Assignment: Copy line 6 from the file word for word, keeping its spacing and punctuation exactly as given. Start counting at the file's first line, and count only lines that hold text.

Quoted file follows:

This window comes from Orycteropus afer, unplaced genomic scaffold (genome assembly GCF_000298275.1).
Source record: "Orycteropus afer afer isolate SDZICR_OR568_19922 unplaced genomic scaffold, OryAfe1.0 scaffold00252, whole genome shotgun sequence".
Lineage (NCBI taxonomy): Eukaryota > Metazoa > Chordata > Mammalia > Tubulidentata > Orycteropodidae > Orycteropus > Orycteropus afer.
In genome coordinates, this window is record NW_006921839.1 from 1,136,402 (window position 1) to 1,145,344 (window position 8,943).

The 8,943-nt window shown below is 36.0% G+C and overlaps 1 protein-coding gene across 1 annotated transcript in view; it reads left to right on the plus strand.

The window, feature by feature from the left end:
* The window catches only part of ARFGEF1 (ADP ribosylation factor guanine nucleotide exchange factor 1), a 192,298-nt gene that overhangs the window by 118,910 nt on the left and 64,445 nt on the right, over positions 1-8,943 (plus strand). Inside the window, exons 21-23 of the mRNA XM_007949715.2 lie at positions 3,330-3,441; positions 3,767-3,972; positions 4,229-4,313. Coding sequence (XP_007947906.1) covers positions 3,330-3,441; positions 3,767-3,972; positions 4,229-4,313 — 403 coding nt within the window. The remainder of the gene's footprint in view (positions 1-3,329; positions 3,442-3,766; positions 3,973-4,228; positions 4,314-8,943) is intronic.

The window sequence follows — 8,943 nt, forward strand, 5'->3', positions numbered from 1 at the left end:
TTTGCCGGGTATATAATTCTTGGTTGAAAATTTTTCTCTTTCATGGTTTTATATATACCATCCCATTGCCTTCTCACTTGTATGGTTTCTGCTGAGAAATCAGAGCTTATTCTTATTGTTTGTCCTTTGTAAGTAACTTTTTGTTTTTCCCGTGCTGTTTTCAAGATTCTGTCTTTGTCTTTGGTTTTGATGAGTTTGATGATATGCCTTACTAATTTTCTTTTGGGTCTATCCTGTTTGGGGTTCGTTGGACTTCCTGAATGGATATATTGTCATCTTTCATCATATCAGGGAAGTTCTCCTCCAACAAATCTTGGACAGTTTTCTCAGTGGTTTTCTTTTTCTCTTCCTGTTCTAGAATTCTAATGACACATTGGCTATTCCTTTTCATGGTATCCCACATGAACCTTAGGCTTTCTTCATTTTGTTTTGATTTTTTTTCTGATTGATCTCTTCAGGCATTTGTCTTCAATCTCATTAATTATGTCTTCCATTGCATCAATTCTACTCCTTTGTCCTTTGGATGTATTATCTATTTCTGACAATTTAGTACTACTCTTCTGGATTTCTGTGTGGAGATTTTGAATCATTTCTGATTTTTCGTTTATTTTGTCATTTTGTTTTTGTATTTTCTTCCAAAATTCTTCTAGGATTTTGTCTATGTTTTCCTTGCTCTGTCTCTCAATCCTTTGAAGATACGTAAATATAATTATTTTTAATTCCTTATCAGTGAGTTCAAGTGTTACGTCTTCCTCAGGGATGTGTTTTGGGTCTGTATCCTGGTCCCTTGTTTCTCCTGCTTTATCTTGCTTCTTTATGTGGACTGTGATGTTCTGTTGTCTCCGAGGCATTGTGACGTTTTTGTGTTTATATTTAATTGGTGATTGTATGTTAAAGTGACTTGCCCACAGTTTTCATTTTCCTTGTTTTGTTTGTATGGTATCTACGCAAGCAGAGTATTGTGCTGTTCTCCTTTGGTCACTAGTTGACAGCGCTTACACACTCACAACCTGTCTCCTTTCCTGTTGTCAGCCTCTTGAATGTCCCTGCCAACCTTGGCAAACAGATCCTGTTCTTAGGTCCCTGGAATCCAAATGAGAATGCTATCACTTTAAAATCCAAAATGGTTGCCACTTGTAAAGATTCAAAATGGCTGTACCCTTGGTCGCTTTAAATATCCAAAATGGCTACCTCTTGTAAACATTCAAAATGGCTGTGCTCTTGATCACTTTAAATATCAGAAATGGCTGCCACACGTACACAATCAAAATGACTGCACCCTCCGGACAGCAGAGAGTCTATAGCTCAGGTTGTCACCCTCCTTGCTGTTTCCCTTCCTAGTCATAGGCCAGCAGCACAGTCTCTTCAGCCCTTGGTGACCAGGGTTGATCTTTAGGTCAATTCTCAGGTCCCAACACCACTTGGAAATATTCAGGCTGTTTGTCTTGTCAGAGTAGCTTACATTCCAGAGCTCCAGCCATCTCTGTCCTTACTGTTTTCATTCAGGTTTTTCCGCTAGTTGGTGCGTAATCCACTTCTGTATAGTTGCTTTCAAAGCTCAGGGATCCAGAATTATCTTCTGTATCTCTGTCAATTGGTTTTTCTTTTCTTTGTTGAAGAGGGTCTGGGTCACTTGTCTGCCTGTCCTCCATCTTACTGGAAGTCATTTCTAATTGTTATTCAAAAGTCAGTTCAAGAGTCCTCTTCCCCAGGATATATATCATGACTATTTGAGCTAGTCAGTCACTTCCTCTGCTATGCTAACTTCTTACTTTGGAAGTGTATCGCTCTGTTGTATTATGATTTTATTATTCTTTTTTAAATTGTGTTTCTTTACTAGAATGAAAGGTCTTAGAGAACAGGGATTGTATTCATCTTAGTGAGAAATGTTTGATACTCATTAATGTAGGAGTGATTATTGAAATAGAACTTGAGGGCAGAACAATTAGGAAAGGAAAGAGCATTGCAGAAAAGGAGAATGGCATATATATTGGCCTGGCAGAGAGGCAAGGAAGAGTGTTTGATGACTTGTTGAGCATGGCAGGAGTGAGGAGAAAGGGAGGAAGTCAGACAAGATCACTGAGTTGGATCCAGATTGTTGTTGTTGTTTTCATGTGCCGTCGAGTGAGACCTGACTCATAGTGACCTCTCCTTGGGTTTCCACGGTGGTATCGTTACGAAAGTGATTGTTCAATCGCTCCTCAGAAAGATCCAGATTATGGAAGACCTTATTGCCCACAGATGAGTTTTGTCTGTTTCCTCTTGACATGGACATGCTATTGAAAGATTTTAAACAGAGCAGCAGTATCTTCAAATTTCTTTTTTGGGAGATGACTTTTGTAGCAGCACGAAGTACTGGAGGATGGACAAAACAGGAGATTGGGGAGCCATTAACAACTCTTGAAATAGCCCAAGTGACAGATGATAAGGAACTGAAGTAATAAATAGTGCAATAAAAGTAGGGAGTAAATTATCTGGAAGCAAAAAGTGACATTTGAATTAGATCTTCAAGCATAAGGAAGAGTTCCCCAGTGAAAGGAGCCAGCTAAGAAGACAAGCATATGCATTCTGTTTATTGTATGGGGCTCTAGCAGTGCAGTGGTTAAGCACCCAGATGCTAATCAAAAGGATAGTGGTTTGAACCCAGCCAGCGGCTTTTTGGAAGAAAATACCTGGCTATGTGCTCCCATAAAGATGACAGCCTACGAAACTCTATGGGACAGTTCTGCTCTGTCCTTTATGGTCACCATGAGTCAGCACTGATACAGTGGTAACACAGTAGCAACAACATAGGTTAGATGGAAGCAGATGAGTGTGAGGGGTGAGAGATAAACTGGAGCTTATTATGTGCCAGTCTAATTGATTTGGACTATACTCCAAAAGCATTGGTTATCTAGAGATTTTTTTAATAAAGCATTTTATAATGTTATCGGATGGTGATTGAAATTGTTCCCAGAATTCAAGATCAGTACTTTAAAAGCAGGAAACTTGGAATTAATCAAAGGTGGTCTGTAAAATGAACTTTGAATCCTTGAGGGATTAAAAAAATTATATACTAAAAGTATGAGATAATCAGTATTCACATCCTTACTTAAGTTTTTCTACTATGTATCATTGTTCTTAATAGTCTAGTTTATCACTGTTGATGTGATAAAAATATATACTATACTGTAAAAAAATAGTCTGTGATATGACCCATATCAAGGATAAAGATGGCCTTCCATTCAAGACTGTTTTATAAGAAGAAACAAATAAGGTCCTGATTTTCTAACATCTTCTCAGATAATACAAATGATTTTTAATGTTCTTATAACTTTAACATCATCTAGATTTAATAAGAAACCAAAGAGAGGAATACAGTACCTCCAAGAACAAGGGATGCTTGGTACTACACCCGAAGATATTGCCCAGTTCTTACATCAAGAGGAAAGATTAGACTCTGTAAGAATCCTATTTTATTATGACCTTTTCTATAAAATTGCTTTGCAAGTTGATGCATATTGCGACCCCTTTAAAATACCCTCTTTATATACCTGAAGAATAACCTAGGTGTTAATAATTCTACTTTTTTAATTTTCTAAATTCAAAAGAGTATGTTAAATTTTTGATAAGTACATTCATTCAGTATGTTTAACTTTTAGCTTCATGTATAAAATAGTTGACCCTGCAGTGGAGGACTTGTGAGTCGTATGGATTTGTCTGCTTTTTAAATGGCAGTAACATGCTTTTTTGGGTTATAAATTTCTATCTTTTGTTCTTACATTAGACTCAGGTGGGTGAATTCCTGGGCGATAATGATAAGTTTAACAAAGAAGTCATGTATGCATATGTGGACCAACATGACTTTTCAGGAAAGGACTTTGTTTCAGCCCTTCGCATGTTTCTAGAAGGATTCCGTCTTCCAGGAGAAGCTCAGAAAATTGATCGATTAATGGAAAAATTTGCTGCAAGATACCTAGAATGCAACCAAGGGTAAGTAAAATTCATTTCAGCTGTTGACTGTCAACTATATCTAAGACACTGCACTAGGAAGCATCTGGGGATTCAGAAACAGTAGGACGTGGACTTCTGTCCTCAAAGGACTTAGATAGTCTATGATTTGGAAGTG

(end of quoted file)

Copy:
The window, feature by feature from the left end: